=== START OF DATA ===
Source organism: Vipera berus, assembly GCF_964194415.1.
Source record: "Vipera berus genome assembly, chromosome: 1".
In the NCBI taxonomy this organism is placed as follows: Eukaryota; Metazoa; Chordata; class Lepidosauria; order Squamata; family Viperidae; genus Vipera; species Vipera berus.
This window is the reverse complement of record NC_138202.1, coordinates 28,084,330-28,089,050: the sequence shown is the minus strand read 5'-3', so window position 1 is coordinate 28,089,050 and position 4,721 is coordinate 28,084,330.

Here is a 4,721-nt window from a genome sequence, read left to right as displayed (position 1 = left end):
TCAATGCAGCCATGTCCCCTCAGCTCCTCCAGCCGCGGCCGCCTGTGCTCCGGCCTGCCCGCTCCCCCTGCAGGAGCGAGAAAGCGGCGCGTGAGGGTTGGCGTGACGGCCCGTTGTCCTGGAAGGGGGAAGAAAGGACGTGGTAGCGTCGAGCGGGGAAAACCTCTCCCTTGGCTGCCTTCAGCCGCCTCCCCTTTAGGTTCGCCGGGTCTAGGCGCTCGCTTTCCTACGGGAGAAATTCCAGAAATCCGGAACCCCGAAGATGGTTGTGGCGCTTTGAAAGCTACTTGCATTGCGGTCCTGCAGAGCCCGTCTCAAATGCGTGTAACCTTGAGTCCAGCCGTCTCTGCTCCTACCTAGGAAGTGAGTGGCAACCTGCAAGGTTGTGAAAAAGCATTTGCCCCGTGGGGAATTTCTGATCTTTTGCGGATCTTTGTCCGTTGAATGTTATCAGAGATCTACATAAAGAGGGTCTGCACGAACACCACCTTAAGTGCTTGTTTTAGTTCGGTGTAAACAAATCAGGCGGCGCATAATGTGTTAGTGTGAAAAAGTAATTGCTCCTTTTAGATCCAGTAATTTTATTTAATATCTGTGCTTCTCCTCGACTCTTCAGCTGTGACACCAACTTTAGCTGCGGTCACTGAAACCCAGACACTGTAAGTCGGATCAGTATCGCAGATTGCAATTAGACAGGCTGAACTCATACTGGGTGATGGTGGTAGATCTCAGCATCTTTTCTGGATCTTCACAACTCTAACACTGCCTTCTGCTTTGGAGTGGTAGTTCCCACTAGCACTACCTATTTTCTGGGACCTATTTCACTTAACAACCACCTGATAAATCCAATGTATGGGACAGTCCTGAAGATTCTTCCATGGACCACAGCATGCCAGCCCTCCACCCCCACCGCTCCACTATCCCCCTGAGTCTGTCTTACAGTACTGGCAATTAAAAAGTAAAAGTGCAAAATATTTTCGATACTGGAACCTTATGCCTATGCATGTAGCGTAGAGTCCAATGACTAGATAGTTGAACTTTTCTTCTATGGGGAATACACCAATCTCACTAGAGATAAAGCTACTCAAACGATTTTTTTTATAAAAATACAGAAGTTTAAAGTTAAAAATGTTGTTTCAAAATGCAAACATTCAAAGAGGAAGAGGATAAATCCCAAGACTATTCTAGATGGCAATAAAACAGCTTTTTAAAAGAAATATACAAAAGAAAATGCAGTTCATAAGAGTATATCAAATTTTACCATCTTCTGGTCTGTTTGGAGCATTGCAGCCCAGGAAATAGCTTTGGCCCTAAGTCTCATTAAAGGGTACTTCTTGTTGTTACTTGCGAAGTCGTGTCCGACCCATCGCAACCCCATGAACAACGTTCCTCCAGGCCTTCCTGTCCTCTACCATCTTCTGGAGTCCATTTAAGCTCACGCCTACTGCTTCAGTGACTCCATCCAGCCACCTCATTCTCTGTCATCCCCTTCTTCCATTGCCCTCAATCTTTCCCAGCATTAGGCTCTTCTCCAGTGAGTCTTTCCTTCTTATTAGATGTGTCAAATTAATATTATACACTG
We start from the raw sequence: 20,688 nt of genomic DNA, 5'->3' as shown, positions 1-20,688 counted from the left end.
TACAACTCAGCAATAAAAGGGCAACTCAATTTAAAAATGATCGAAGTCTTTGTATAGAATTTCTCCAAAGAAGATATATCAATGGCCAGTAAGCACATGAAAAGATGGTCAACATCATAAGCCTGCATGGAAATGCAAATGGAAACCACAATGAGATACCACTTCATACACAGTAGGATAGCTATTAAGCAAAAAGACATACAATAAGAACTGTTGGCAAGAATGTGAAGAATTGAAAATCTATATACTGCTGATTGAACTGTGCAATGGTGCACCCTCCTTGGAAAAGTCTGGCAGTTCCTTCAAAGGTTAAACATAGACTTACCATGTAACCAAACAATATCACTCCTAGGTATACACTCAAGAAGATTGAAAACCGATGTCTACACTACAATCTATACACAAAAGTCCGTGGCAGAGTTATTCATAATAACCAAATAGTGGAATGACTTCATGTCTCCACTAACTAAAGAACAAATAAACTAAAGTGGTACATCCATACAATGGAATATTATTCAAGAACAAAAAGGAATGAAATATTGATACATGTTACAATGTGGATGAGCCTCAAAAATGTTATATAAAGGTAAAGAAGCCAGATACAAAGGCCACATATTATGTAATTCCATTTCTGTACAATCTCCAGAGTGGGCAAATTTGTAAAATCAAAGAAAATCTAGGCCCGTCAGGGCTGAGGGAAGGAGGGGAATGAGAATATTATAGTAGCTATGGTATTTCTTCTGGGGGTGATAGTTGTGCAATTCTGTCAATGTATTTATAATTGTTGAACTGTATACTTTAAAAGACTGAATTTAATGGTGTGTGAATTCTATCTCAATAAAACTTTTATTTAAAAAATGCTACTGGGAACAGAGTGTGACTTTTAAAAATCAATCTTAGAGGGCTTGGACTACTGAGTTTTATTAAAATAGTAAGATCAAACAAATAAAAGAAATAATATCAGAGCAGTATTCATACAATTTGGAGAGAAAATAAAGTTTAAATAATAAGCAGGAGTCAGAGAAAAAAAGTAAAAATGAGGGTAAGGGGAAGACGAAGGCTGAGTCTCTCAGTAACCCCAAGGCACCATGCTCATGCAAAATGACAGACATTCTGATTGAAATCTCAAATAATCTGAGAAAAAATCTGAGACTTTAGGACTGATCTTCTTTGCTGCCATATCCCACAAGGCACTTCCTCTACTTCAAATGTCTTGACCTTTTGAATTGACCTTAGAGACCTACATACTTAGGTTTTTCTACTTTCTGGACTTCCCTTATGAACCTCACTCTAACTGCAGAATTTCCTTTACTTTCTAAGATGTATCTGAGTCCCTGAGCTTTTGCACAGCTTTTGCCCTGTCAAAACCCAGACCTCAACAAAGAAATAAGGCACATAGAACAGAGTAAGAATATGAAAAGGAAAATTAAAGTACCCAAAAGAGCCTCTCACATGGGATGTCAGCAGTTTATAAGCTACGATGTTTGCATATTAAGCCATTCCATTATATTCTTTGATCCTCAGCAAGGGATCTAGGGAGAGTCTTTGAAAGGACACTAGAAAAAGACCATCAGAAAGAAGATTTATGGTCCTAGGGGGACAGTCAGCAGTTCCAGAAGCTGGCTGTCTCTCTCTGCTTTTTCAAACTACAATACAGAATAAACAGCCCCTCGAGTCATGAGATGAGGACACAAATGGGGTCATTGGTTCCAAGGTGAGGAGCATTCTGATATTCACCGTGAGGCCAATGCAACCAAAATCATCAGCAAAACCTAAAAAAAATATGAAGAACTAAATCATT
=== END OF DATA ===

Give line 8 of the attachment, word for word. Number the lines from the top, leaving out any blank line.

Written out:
TACAACTCAGCAATAAAAGGGCAACTCAATTTAAAAATGATCGAAGTCTTTGTATAGAATTTCTCCAAAGAAGATATATCAATGGCCAGTAAGCACATGAAAAGATGGTCAACATCATAAGCCTGCATGGAAATGCAAATGGAAACCACAATGAGATACCACTTCATACACAGTAGGATAGCTATTAAGCAAAAAGACATACAATAAGAACTGTTGGCAAGAATGTGAAGAATTGAAAATCTATATACTGCTGATTGAACTGTGCAATGGTGCACCCTCCTTGGAAAAGTCTGGCAGTTCCTTCAAAGGTTAAACATAGACTTACCATGTAACCAAACAATATCACTCCTAGGTATACACTCAAGAAGATTGAAAACCGATGTCTACACTACAATCTATACACAAAAGTCCGTGGCAGAGTTATTCATAATAACCAAATAGTGGAATGACTTCATGTCTCCACTAACTAAAGAACAAATAAACTAAAGTGGTACATCCATACAATGGAATATTATTCAAGAACAAAAAGGAATGAAATATTGATACATGTTACAATGTGGATGAGCCTCAAAAATGTTATATAAAGGTAAAGAAGCCAGATACAAAGGCCACATATTATGTAATTCCATTTCTGTACAATCTCCAGAGTGGGCAAATTTGTAAAATCAAAGAAAATCTAGGCCCGTCAGGGCTGAGGGAAGGAGGGGAATGAGAATATTATAGTAGCTATGGTATTTCTTCTGGGGGTGATAGTTGTGCAATTCTGTCAATGTATTTATAATTGTTGAACTGTATACTTTAAAAGACTGAATTTAATGGTGTGTGAATTCTATCTCAATAAAACTTTTATTTAAAAAATGCTACTGGGAACAGAGTGTGACTTTTAAAAATCAATCTTAGAGGGCTTGGACTACTGAGTTTTATTAAAATAGTAAGATCAAACAAATAAAAGAAATAATATCAGAGCAGTATTCATACAATTTGGAGAGAAAATAAAGTTTAAATAATAAGCAGGAGTCAGAGAAAAAAAGTAAAAATGAGGGTAAGGGGAAGACGAAGGCTGAGTCTCTCAGTAACCCCAAGGCACCATGCTCATGCAAAATGACAGACATTCTGATTGAAATCTCAAATAATCTGAGAAAAAATCTGAGACTTTAGGACTGATCTTCTTTGCTGCCATATCCCACAAGGCACTTCCTCTACTTCAAATGTCTTGACCTTTTGAATTGACCTTAGAGACCTACATACTTAGGTTTTTCTACTTTCTGGACTTCCCTTATGAACCTCACTCTAACTGCAGAATTTCCTTTACTTTCTAAGATGTATCTGAGTCCCTGAGCTTTTGCACAGCTTTTGCCCTGTCAAAACCCAGACCTCAACAAAGAAATAAGGCACATAGAACAGAGTAAGAATATGAAAAGGAAAATTAAAGTACCCAAAAGAGCCTCTCACATGGGATGTCAGCAGTTTATAAGCTACGATGTTTGCATATTAAGCCATTCCATTATATTCTTTGATCCTCAGCAAGGGATCTAGGGAGAGTCTTTGAAAGGACACTAGAAAAAGACCATCAGAAAGAAGATTTATGGTCCTAGGGGGACAGTCAGCAGTTCCAGAAGCTGGCTGTCTCTCTCTGCTTTTTCAAACTACAATACAGAATAAACAGCCCCTCGAGTCATGAGATGAGGACACAAATGGGGTCATTGGTTCCAAGGTGAGGAGCATTCTGATATTCACCGTGAGGCCAATGCAACCAAAATCATCAGCAAAACCTAAAAAAAATATGAAGAACTAAATCATT